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Max Reimer is having a ball. As he bounces up and down on his office sofa, excitedly discussing his new production of The Drowsy Chaperone, it wouldn't be all that surprising if he suddenly burst into song.

Brought in this year to reinvigorate and boost the revenue of Vancouver's Playhouse Theatre, Reimer is already making his mark. The Drowsy Chaperone is proving to be box-office gold: Just days before it opened for previews, ticket sales were tracking second only to 2002's Fiddler on the Roof - the Playhouse's all-time bestselling show.

No wonder he looks like the proverbial cat that got the cream. This is the only production in the current season that the new artistic director picked and is directing himself - not a bad way to start. "I was hoping for success, of course, but this is surpassing my wildest dreams - this is astounding."

The Playhouse's version will be the first independent production of Bob Martin and Don McKellar's runaway hit show that began as a private skit at an engagement party. It then developed into a fringe show before making it big in Toronto, and won five Tonys for the 2006 Broadway production. It received great reviews (if an aborted run) in London's West End, before touring the United States over the past year.

The story is simple: The Man in Chair puts on a recording of his favourite musical - The Drowsy Chaperone - which comes to life in his living room.

Reimer saw the play performed for the first time just a few weeks ago, in Seattle - after the sets and costumes for the Playhouse production were already done. He says there were things that surprised him about the onstage rendition - but he was delighted to see how easily a contemporary audience accepted the style of the 1920s.

For Reimer, the key to a successful run in Vancouver is the casting. He will not, he insists, cast anyone simply because they are a "name" - they have to be able to do the job. "Singing and dancing is not subjective," he says. "You either can hit the note, or move your feet properly, or you can't - and I have no interest in seeing anything other than perfection."

More controversially, he has not stuck by an unwritten Playhouse rule to employ only local actors. What is written, he notes, is a mandate to nurture and develop artists in the region, which - he argues - does not preclude employing actors from around the country.

"I still want to nurture local talent," he says. "So I will continue to glance in that direction - but only glance. In the end, I want the very best, so I will not put restrictions on myself."

The Drowsy Chaperone has a cast to die for, he boasts. In the title part is Gabrielle Jones, a veteran of the Shaw and Stratford festivals with a number of musicals from Follies and A Little Night Music, to The Boy Friend and Les Misérables on her résumé. Another national musical theatre regular, Thom Allison, takes to the boards as Adolpho, the dastardly lothario employed to derail the marriage of the play-within-a-play's starlet, Janet van der Graaff, played by local actress Debbie Timuss. As Janet's real beau, Robert Martin, is Laird Mackintosh - whose impressive credits include seven seasons at Stratford and 10 productions for Opera Atelier.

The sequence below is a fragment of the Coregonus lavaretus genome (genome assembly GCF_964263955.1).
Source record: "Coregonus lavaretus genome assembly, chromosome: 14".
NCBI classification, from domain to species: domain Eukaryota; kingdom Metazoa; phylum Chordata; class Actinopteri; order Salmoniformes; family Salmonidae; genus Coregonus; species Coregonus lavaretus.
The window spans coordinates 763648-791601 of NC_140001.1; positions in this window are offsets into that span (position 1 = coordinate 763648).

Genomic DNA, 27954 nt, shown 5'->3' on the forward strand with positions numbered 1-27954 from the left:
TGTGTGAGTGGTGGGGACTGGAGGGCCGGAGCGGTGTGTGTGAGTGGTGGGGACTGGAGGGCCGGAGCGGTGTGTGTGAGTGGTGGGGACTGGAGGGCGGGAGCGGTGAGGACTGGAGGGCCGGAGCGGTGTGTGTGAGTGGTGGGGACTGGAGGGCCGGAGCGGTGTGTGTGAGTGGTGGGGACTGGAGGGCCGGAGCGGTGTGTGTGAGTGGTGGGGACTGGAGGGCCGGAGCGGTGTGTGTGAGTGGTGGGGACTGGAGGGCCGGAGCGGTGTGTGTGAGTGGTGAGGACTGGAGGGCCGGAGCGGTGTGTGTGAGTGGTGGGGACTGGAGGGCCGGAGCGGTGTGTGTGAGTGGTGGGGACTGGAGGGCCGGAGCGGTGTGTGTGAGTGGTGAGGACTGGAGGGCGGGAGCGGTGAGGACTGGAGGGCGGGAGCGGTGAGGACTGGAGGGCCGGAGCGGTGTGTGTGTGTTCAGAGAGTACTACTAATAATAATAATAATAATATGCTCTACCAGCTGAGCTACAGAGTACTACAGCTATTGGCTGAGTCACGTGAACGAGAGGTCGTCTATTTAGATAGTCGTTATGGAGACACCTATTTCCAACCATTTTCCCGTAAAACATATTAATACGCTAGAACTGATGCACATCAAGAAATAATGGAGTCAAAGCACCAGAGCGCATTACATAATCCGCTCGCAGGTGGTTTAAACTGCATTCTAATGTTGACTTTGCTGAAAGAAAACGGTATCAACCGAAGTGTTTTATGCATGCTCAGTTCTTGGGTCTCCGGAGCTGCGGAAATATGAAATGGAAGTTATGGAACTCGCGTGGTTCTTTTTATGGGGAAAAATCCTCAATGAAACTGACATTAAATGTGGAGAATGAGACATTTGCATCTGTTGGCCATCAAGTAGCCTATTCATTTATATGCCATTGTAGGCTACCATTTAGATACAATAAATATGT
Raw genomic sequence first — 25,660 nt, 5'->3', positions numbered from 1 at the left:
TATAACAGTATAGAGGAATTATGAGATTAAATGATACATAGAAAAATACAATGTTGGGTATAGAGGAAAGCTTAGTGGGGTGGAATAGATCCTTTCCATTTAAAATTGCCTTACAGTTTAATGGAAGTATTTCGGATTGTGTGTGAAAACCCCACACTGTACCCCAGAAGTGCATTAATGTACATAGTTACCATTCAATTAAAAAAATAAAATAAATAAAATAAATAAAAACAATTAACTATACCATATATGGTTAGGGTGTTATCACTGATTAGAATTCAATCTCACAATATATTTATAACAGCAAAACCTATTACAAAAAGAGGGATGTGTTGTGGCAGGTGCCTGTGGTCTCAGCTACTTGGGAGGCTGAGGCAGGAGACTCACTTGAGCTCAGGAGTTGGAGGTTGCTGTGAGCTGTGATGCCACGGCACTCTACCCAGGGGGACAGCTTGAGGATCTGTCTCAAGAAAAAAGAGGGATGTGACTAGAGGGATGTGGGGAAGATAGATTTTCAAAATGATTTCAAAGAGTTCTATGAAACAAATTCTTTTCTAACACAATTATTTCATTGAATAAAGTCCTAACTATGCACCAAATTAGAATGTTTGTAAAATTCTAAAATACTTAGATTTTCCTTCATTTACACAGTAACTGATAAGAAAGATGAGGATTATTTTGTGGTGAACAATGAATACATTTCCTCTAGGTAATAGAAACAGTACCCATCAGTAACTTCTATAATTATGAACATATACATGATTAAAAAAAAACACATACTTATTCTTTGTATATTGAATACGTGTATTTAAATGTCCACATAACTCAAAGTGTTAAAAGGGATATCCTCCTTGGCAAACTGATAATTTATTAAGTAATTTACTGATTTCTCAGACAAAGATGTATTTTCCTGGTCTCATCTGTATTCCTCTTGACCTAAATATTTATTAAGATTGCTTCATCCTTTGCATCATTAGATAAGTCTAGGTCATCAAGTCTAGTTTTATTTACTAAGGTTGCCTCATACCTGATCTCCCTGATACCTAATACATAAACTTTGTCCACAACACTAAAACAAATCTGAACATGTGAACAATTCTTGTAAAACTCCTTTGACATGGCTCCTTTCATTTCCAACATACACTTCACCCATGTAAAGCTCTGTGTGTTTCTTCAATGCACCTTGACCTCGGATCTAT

(In a behind-the-scenes romance, Mackintosh's new wife and two-time Tyron Guthrie award-winner, Dayna Tekatch, is the Vancouver production's choreographer.)

"I have been patting myself on the back," Reimer beams.

If there's an air of smugness, one can hardly blame him. His appointment generated some backbiting around the city, with commentators voicing concerns that in order to drive the theatre's subscribers up, the content would have to be dumbed down.

"Being populist is a big negative, isn't it?" he says, throwing his arms wide across the couch with a sigh. But his decision to mount Drowsy instead of The Wizard of Oz "was the opposite of dumbing down - we went to a more intelligent play, a more challenging play in terms of sales, and something for adult sensibilities, not children. And it's selling better than ever."

This is clearly a touchy subject for Reimer, whose 12-year tenure at Hamilton's Aquarius Theatre saw an increase in subscribers to 8,000 from 5,000.

"And what did I do there?" he asks, before offering the answer himself. "I did 99 Canadian plays in 12 years, 51 of them on the main stage. No artistic director of an A-category theatre can claim that, and that is my ace in the hole." . The Drowsy Chaperone runs at the Vancouver Playhouse Theatre from Friday through Dec. 27 (604-873-3311).

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